Taiwan VP Lends Support to Sect Banned by China

By Angus Chuang, Reuters, Saturday 23 December 2000, 7:27 AM ET

TAIPEI (Reuters)—Taiwan Vice President Annette Lu, reviled by Beijing for her pro-independence stand, lent support on Saturday to China’s outlawed Falun Gong spiritual sect in a move certain to further anger the Chinese.

Lu, denounced by Chinese state media as the scum of the nation, attended a rally staged by about 1,000 Falun Gong practitioners from 15 countries in central Taipei in a show of support for the sect.

I wish you success in your character cultivation and martial art practice, Lu told the adherents who held fluorescent glow sticks to mourn mainland brethren either dead in Chinese custody or still languishing in prison.

There was no immediate comment from Beijing, which branded Falun Gong a cult and banned it in 1999 for challenging the Communist Party’s monopoly on power.

Falun Gong—a mixture of Buddhism, Taoism, meditation and breathing exercises designed to harness energy in the body and heal—claims 100 million members worldwide. China puts its domestic membership at two million.

Human rights groups say dozens of Falun Gong adherents have died in custody after torture by Chinese police. About 50 have been sent to mental institutions.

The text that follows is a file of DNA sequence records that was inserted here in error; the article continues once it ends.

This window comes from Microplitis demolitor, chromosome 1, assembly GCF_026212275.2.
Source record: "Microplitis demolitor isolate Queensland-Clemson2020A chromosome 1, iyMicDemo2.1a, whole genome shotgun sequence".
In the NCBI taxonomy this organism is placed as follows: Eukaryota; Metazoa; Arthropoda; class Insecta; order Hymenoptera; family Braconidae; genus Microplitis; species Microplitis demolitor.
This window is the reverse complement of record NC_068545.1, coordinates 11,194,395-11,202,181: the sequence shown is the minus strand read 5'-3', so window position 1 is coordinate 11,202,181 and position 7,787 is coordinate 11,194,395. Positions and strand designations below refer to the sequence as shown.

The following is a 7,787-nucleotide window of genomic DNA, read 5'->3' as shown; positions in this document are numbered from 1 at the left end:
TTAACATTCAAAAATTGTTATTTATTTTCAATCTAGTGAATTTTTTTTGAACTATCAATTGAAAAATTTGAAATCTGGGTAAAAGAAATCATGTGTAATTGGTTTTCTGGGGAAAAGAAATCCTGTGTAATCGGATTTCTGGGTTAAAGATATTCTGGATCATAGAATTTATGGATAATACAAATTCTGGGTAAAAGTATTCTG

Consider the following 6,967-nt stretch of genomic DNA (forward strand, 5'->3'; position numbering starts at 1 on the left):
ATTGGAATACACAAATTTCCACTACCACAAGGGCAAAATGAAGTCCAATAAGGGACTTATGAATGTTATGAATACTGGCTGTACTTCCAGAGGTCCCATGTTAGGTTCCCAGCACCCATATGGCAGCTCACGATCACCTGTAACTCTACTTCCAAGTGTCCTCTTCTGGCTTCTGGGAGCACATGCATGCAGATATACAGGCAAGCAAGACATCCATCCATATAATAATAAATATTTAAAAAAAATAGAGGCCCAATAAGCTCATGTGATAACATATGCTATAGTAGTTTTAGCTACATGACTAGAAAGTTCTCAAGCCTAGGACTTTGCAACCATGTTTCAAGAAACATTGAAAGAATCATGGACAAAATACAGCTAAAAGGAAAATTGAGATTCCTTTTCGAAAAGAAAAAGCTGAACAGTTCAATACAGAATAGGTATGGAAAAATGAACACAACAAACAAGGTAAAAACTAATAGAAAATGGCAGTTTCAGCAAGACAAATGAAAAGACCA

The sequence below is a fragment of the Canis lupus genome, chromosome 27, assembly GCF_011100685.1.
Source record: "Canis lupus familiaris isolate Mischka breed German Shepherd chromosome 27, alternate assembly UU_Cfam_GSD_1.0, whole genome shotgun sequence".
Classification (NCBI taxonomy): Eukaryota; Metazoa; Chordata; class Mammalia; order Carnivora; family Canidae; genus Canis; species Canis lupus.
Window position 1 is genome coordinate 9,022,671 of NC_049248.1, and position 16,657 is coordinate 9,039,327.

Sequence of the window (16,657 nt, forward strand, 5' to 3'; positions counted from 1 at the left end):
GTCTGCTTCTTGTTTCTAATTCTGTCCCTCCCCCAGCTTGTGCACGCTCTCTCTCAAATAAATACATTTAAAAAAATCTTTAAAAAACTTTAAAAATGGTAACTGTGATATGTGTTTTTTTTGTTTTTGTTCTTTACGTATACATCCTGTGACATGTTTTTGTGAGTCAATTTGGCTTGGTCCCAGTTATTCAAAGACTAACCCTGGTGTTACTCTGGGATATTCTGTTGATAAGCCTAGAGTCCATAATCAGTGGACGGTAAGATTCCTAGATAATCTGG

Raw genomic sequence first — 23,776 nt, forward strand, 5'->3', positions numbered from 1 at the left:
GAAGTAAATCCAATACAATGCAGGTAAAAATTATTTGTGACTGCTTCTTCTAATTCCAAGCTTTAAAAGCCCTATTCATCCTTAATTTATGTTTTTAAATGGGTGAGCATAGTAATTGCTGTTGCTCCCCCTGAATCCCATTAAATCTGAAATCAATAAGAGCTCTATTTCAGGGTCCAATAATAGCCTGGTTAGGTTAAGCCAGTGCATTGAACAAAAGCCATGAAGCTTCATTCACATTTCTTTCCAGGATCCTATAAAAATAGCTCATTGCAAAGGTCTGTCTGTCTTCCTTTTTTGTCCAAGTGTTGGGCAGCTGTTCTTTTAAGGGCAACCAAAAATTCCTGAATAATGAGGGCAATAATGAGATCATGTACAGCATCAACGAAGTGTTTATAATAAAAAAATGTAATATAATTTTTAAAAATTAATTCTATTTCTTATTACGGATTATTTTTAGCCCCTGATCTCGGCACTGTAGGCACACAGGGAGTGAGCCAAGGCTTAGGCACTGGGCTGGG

The Chinese Communist regime is scared of us because of our huge numbers, Liao Chung-shu, a 47-year-old retired Taiwan soldier, told Reuters.

Political analysts said Taiwan risked further souring bilateral relations by letting Falun Gong stage the rally in Taipei, and allowing Chinese followers living overseas to visit. Taiwan restricts visits by mainlanders.

Beijing is deeply suspicious of Lu and her pro-independence Democratic Progressive Party and has threatened to attack if Taiwan were to declare statehood.

In Macau last week, Chinese President Jiang Zemin (news—web sites) issued a steely warning against dissent as police dragged off more than a dozen protesting Falun Gong practitioners.

Sect members say China has jailed 50,000 Falun Gong followers as part of a harsh government crackdown on the group. Many have been sent to labor camps to undergo re-education, administrative punishment that requires no judicial process.

Defiant practitioners have repeatedly staged bold protests on Beijing’s Tiananmen Square, where the Chinese army crushed student-led demonstrations for democracy in 1989.

Beijing denies persecuting Falun Gong members, saying China is a country ruled by law. China says the movement has caused the deaths of about 1,400 adherents who tried to heal themselves by practicing Falun Gong instead of seeking medical help.

Zhu Jiang, a Chinese Falun Gong adherent who lives in the United States, dismissed the accusations.

I saw and heard master Li with my own eyes and ears. Many media reports are not true and fabricated, she said, referring to the group’s reclusive leader Li Hongzhi.

Li, who lives in self-imposed exile in the United States, insists Falun Gong is apolitical and poses no threat to Communist rule. He preaches salvation from a world corrupted by science, technology and decadence.

The sect shot to fame last year when 10,000 members caught Chinese police by surprise by sneaking up and staging a sit-down protest outside Beijing’s Zhongnanhai leadership compound.